B-17 “Wee Willie” going down over Berlin on April 8 1945, just one month before the end of the War in Europe. This photo inspired my WWII research. I originally viewed the crash of “Wee Willie” in a TIME-LIFE history of World War 2 around 1971 at the age of 13.—Bill Beigel
American researcher Bill Beigel talks about his collection of American airmen’s casualty records, now available on the AAM website:
Today, I’m a full-time historian and American military casualty researcher. But as a young man, trying to help my dad learn what happened to a close relative who was killed in WWII, I learned how murky a process it is to learn the details of military deaths from that time. People received little or no information about how their family members died during wartime. It is possible today, but it’s not easy. Thousands of Americans are left searching for answers about what happened to their loved ones in World War II, and far too many have died not knowing. So, for about 15 years, I worked during evenings, weekends, and on family vacations helping people to piece together their families’ histories, or maybe to search out all the guys who died from a town or a county, or from a university like UCLA, my alma mater. In 2013, I bade adieu to corporate America to dedicate myself full-time to researching military casualties and telling their stories.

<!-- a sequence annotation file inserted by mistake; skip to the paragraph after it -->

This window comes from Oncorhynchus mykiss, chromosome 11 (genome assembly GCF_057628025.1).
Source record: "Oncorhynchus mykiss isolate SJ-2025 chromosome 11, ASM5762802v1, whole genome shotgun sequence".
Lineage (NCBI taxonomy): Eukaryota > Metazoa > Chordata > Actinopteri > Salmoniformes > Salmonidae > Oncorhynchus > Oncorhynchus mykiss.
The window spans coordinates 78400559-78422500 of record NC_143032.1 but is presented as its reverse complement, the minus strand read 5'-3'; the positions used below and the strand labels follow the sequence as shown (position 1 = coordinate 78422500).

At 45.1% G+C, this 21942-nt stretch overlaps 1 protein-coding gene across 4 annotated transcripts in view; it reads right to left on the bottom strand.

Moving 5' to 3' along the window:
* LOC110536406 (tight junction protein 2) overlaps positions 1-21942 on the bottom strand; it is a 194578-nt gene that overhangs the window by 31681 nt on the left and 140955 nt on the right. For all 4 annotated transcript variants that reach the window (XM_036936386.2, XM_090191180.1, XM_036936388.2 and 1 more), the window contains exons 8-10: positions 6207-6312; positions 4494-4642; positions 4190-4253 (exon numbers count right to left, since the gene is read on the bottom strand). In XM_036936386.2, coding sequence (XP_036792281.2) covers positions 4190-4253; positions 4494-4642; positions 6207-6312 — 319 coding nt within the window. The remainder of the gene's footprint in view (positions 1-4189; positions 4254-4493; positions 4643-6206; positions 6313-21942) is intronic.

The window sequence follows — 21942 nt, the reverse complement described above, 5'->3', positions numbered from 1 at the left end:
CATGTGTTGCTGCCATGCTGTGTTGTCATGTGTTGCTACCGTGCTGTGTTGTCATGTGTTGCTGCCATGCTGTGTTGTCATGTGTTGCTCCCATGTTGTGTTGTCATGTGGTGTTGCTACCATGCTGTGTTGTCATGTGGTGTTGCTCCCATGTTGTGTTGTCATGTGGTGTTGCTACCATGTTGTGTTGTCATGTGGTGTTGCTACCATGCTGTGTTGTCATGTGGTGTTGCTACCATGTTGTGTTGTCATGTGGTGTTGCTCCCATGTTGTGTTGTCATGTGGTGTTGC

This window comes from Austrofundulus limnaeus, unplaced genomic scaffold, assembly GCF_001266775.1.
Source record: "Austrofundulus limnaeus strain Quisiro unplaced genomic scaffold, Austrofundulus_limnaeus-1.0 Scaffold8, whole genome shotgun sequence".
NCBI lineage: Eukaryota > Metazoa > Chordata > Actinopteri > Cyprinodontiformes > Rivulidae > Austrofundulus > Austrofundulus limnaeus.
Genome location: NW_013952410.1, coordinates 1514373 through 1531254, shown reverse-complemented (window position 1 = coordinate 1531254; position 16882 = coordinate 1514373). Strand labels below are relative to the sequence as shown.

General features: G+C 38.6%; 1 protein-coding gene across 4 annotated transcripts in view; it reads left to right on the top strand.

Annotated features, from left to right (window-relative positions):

When I learned about the American Air Museum website project, I knew that I wanted to donate all of the American airmen’s IDPFs (Individual Deceased Personnel Files) that I had located between 1999 and 2014. I receive most of my researched records as paper files, so I hired a vendor to scan my entire collection of about 1,600 records into high-resolution, searchable PDFs.
At that time, I had records on more than 230 American flyers who were based in the UK. These flyers played pivotal roles in winning the war and I want each one to be remembered. I was more than pleased when the AAM accepted my donation offer and undertook the enormous task of importing the thousands of pages of PDFs into their website so that now, anyone can access them. In addition to donating the IDPFs, I wrote summaries for each of my guys (they really do feel like “my guys”) and added those to the site also.
I want these donated records to be a tribute to these lost airmen – to keep their stories alive. And I want to try to help a few more people find the answers they've been seeking.
You can find a list of the donated records here: http://bit.ly/-beigel-american-air-museum. At the American Air Museum website, in addition to the IDPFs, you will also find summaries of how each of these men died if you search their names in the site, or simply by searching on my name.